Education program

Conservation education

In a society where people compete directly with wildlife for the resources they need to survive, very few children are taught respect for the natural world or the value of protecting it.  Over time, this creates a culture that is unsupportive of conservation and results in further conflict between humans and wildlife.  At Wildlife Connection, we have developed our own conservation education curriculum, tailoring it to the aptitude and experience of children attending primary school in rural Tanzania.  We focus on teaching sustainability and human wildlife conflict mitigation, as well as basic ecology.  This early exposure to conservation education coupled with repeated positive experiences with wildlife will affect the value systems of generations of people, ultimately helping to build a culture of support for conservation.

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Our Education Coordinator, Felisto Kabonyela, currently teaches our 16-week conservation education curriculum in six schools every year.  In 2015 and 2016, Felisto will begin training teachers in all 21 primary schools in the area to teach the curriculum themselves.  We will continue to support teachers and monitor the delivery of the curriculum in each school throughout the year, ensuring that that every child attending primary school in the area enjoys the same high quality experience.

Libraries

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In the remote villages where we work, most people have very limited access to information or learning opportunities outside of a basic primary school education.  This lack of information is incredibly disempowering to people, as it leaves them dependent upon the limited scope of their own experiences to form opinions and make decisions.  This disenfranchisement impacts every facet of people’s lives, including their relationship with elephants and the environment.  Most people, for example, have no idea that elephants are being poached to extinction in Tanzania.  Their perception of the status of the local elephant population is directly related to the frequency with which they hear about elephant crop-raiding events in nearby villages.  As long as there are enough elephants to continue raiding crops, people have no reason to think elephants won’t continue to exist as they always have.  Even after people learn that elephants may disappear from Tanzania within the next 7 years, they have no knowledge of the unique ecological and economic role elephants play in their environment.  As a result of this general lack of access to information, most people have no reason to protect elephants from poaching.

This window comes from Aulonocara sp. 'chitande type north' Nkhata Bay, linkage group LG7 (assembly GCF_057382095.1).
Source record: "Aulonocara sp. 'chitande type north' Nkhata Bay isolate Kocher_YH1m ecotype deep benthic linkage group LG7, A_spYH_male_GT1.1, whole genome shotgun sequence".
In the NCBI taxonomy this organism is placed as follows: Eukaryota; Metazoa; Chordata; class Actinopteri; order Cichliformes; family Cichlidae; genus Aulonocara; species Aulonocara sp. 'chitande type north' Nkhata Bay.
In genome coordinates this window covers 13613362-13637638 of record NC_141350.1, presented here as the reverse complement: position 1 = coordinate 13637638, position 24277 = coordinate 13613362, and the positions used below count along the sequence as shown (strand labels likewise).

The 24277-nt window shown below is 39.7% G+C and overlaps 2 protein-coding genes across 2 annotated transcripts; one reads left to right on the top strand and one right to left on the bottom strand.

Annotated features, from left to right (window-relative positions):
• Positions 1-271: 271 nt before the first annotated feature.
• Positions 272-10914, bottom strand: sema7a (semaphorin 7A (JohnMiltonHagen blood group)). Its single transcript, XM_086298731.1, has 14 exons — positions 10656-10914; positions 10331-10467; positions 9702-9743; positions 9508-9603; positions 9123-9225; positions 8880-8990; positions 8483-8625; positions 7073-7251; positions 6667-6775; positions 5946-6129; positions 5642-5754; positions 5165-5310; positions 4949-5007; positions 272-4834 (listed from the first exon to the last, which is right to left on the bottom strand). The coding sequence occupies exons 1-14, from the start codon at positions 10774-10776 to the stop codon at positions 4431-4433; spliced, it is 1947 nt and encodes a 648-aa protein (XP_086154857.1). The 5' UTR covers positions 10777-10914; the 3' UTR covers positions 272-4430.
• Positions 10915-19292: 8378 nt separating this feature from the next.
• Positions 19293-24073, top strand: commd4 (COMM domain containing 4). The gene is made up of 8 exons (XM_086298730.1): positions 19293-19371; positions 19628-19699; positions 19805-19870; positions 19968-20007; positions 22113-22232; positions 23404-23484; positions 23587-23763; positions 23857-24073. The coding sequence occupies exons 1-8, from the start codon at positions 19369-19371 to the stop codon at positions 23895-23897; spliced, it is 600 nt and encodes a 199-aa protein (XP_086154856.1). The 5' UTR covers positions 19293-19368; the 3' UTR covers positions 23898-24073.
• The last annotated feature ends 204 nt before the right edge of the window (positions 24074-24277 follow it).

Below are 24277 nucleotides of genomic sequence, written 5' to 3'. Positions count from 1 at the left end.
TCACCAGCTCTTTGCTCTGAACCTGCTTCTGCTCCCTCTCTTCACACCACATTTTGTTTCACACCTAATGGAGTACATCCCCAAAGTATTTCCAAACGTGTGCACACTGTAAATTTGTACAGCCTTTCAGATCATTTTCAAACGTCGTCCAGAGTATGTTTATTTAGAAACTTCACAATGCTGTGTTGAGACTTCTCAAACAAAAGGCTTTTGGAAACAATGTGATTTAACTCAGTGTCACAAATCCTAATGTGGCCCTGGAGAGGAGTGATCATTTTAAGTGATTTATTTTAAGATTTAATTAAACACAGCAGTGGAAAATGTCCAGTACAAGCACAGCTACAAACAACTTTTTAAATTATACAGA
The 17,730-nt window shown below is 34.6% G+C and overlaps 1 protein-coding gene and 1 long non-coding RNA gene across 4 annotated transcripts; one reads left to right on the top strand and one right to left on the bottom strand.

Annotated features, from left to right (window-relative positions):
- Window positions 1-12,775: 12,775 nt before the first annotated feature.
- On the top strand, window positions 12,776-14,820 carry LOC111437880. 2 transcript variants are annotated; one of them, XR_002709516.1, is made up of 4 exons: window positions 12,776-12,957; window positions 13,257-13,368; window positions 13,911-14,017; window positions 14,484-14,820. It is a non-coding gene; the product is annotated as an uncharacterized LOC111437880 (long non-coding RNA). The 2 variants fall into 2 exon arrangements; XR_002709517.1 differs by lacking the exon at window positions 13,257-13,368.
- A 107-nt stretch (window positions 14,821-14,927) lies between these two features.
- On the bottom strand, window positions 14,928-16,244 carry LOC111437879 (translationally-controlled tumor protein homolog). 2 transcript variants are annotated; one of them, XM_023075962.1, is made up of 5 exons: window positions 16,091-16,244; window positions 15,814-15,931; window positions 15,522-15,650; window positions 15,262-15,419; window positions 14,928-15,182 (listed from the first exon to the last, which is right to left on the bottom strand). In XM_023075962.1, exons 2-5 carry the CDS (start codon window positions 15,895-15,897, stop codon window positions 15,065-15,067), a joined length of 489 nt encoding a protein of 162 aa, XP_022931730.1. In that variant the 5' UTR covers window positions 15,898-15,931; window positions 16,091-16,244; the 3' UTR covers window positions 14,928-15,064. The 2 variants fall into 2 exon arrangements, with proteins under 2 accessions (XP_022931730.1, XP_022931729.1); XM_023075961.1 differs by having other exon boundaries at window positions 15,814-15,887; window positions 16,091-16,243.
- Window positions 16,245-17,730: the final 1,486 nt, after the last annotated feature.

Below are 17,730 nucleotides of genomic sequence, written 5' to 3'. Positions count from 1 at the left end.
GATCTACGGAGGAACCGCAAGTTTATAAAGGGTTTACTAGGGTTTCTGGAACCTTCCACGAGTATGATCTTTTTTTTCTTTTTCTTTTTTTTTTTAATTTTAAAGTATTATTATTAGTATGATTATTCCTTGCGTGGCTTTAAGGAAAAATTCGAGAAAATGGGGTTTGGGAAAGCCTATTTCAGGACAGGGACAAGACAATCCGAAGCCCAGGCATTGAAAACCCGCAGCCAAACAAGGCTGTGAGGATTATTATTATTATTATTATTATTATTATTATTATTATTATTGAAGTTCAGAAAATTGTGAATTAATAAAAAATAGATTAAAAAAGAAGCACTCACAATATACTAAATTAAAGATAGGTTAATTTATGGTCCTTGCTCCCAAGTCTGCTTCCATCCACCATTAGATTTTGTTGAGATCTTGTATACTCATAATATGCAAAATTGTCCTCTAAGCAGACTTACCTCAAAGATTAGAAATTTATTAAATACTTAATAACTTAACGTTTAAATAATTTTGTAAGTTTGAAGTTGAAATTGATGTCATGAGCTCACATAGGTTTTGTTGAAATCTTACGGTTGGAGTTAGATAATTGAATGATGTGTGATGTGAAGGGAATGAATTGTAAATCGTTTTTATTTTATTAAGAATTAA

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(Our librarian, Fatuma, pictured with our most frequent patron, Edward!)

We have developed two libraries in both Pawaga and Idodi divisions that we stock with newspapers, as well as a growing collection of books about local wildlife ecology and the environment.  We also stock the library with storybooks in both English and Swahili, giving adults and children of all ages new opportunities to build their literacy skills.  We are currently in the process of installing solar power and laptops in both libraries, so patrons can access the internet for news and information.

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These libraries have become extremely popular, especially with the children who visit everyday after school!

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